Leicester City FC: Putting reputation before performance


Star performers can sometimes earn a reputation for wild behaviour and nowhere more is this apparent than the world of sport – whether it be players spilling out of nightclubs in the early hours or FIFA officials allegedly with their hands in the till the back page stars are no strangers to the front pages.

However, in a business that puts results above all else the playing staff at least seem to remain in high demand no matter how they behave – Manchester City’s pursuit of Liverpool’s Raheem Stirling illustrates how a player cannot even turn up to training yet still demand huge sums.

Despite this, Leicester City Manager Nigel Pearson has found himself out of a job. Pearson was highly praised towards the end of last season which saw Leicester go on a long unbeaten run and retain their Premier League status against the odds. However, during the season the manager had found himself embroiled in several controversies – including scuffling with opposition players, calling reporters names and getting involved in verbal disputes with fans.

This appeared to culminate in Pearson being sacked in February, and while this seemed premature many in the industry claim that he was fired and then re-instated.

Then seemingly out of the blue six weeks after performing the great escape, Leicester announced that Pearson was no longer manager of the club. According to David Alexander, Managing Director of Calacus Public Relations, this is a sure sign that in today’s game reputation is still important.

Alexander believes that Pearson’s behaviour as an ambassador for the club could be seen as compromising in terms of the acquisition of new corporate partners.

He said: “The Premier League is the most popular domestic football competition in the world and the manager is an ambassador, therefore anything that he does is deemed to have an impact on his club’s reputation.

“On a purely commercial level, a club such as Leicester is trying to establish itself as a permanent fixture in the Premier League, so corporate partnerships are the best was of gaining a competitive advantage because of the increased funds and profile that they provide.”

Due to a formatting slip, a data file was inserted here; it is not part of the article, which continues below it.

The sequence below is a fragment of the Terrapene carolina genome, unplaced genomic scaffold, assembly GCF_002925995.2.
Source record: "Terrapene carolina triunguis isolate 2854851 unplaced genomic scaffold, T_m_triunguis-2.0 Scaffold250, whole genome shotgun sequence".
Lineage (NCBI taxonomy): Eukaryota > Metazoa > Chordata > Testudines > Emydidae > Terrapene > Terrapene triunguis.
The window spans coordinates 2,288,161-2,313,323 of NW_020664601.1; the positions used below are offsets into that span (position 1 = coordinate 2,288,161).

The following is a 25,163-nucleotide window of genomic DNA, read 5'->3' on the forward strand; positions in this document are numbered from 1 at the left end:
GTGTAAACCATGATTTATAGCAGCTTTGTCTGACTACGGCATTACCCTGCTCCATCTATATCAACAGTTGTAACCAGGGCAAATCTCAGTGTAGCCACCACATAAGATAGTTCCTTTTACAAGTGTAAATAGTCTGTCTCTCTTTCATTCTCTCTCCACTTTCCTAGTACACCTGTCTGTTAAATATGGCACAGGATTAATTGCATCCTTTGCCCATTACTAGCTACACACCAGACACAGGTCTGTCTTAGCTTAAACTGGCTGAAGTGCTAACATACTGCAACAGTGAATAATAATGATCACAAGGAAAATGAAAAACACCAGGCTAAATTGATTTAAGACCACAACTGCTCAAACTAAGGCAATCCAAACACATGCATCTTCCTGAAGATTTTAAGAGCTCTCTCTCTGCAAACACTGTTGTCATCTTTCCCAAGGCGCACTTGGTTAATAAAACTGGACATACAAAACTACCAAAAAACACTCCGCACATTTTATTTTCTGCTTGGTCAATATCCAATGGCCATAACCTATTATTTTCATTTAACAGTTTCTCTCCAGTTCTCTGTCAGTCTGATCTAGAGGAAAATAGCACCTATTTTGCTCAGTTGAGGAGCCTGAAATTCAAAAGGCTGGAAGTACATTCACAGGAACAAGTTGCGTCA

Though it isn’t purely for commercial sponsorship reasons that Pearson was removed.

“At the end of the day, rather than just at a corporate level but even just reputationally, if the club is associated with a manager who wrestles opposition players to the ground, gets in disputes with the media because he doesn’t like their questions or starts being abusive towards fans then clearly it’s an embarrassment,” said Alexander.

Despite him believing that Leicester took the right decision, Alexander feels that the club could still review its processes as there were several stories which painted Pearson as the victim after his sacking.

Rumours that he was fired via text message or that he had not been warned of his conduct made it appear that the club was not in control of the flow of information.

Alexander concluded: “I think the fact that Leicester released a statement as soon as the story broke was a good thing and clearly they don’t want to have to go in to comprehensive detail as they will still be in complex negotiation regarding pay-offs or severance or what have you.

“However, a review of how they manage the outflow of information in general would be a good idea as it’s something they could improve upon.”

Rob Smith

The editor of Influence, I'm a reporter with a background in business journalism.

Posted in Editor's Picks, Public Relations Tagged with: , , , ,
2 comments on “Leicester City FC: Putting reputation before performance
  1. Anne-Marie says:

    A number of ‘pundits’ decried the Leicester City owners decision to sack Nigel Pearson, saying he pullled off the greatest regulation battle in history. Yes. He did achieve the impossible. But, the game nowadays is more about results. Reputation is a key factor. I have no doubt Thai owners are keen to promote the brand in Asia – a huge global market. To achieve this, their manager must act as an ambassador representing the club’s best interest to the media and the commercial market. The manager’s antics, as described by David Alexander, put paid to that idea.

  2. If there is one single sector that would benefit more than any other from increased effort in proactive communication around reputational risk issues, it is probably football. Not just a Premier League problem – think FIFA. What is it about the game’s management structures that attracts such arrogance and disdain for those who ultimately pay their wages, i.e. the fans?

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